GADSDEN, Ala. (WBRC) - More people are speaking out about a proposal to move a Civil War monument from downtown Gadsden.
The Emma Sansom monument pays tribute to a teenaged farm girl who helped Confederate General Nathan Bedford Forrest stop Union General Abel Streight from capturing Rome, Georgia, by showing him a place on Black Creek where his men could cross.
Two men addressed the Gadsden city council Tuesday to speak out on keeping the monument at First and Broad instead of moving it to Forrest Cemetery, as two council members suggested last week.
“The main thing I see is that people should be able to vote, whether it needs to be torn down or left up. It shouldn’t be to the council, it shouldn’t be to the mayor, it shouldn’t be to the governor,” says Ellis Brock of Rainbow City.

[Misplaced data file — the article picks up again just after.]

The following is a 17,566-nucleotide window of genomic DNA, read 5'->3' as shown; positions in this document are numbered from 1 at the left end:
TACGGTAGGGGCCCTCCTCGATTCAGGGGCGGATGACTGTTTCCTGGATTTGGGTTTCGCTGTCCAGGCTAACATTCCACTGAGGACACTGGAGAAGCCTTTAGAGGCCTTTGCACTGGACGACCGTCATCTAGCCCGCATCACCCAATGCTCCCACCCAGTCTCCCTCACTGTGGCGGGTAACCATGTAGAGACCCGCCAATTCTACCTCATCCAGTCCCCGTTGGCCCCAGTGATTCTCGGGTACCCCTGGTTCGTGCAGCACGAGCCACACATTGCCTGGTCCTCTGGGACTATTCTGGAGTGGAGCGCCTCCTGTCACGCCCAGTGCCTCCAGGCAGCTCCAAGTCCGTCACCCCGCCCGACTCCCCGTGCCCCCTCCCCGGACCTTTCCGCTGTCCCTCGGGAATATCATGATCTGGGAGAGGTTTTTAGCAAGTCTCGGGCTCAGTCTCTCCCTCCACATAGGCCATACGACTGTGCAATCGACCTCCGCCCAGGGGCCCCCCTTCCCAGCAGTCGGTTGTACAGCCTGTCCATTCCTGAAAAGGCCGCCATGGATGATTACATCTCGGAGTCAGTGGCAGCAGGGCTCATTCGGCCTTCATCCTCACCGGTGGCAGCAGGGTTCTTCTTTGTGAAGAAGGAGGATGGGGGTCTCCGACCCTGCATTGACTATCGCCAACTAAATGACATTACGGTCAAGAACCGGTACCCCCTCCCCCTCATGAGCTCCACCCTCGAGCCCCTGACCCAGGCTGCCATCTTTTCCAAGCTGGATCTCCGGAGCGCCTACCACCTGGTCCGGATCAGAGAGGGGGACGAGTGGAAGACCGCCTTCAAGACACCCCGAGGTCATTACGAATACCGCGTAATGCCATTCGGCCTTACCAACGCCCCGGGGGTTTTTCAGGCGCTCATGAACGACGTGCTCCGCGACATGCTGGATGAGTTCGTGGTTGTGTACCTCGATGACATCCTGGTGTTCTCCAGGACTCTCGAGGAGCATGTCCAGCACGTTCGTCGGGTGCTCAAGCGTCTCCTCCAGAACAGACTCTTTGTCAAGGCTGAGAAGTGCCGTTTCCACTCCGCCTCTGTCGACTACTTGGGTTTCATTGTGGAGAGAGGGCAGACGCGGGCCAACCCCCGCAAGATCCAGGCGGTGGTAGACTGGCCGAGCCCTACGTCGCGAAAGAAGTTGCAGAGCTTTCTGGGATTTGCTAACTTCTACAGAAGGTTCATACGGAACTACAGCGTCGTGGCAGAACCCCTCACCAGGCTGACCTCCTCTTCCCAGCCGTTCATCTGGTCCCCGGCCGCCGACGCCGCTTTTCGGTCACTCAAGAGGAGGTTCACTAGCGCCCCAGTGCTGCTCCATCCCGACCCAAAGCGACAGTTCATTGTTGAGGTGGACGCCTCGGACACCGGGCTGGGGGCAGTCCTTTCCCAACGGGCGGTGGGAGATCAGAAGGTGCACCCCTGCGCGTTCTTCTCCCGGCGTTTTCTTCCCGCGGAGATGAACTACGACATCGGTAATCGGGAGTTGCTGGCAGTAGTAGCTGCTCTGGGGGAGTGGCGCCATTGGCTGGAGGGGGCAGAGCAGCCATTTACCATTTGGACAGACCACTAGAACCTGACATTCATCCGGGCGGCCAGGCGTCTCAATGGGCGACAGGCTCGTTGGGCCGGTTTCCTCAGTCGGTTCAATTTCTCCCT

“History is here for us to learn from, so we don’t repeat mistakes we made in the past,” said Frank Leatherwood, who lives on the Etowah County side of Boaz.
“We should be allowed to make mistakes and learn from them,” said Deverick Williams, who broached the idea last week of moving the monument. “And so, believing in white supremacy on some level, and slavery, that was and is a mistake.”
“I also believe this nation may, to some degree, have a blind spot to the impact that these symbols have and the longstanding hatred that they represent,” Williams added.
Council member Johnny Cannon says he received a 650 name petition against taking it down.
Council member Jason Wilson, who joined Williams last week in calling for the monument to be moved and suggested it be moved to Forrest Cemetery--named after General Forrest, and both councilors would like to see that name changed too--says many of the names on the petition were simply a printout of comments on a Facebook post.
He also says he’s received death threats and family members have angrily lashed out at him over his position.